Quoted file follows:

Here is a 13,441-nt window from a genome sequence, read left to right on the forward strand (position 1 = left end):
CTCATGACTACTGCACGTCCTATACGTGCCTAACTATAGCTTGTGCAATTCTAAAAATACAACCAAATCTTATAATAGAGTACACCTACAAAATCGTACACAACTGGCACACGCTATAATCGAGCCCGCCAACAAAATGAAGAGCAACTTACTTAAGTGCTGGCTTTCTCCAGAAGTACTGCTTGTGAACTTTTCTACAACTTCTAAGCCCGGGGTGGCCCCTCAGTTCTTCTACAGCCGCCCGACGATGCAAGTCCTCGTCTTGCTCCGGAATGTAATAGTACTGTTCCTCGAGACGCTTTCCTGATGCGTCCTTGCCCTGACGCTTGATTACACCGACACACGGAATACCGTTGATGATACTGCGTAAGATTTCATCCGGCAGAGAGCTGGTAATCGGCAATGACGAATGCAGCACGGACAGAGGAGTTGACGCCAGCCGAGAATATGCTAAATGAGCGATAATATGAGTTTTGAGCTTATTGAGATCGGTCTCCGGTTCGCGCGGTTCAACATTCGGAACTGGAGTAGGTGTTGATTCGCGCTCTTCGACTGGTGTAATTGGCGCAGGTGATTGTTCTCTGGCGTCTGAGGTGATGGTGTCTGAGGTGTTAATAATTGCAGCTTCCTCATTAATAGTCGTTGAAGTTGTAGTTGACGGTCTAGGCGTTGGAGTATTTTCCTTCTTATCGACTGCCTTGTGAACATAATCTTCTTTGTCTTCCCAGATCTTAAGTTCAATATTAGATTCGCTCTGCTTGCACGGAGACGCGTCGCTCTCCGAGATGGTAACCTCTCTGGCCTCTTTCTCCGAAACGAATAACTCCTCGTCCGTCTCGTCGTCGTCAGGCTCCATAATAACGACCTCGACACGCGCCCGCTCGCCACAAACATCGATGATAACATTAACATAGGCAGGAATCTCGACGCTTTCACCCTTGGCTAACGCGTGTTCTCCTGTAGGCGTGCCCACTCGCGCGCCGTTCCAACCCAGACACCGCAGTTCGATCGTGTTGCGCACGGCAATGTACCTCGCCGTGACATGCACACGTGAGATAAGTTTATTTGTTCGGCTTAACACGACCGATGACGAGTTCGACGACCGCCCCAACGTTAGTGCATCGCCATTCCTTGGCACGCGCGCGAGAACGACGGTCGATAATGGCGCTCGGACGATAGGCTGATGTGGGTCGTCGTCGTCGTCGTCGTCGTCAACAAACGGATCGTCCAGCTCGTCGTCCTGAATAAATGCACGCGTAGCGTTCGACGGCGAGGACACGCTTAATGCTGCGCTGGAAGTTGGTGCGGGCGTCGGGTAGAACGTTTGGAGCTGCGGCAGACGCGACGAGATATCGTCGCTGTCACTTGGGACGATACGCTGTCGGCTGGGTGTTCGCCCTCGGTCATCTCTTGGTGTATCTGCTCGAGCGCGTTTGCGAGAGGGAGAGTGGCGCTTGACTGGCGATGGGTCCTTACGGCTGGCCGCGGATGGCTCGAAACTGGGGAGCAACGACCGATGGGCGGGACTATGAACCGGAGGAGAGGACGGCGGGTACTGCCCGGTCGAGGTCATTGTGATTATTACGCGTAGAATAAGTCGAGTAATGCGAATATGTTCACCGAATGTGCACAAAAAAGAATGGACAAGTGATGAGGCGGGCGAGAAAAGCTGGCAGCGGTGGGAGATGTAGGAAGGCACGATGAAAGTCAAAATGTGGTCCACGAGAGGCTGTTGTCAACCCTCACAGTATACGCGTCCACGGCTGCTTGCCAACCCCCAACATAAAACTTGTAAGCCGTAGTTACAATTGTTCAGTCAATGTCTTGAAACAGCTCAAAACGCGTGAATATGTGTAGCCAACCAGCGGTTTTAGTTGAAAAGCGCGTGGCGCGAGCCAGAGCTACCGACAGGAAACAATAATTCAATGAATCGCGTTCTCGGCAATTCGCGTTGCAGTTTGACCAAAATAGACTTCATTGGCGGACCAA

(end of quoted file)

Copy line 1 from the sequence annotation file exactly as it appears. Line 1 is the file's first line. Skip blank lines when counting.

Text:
Here is a 13,441-nt window from a genome sequence, read left to right on the forward strand (position 1 = left end):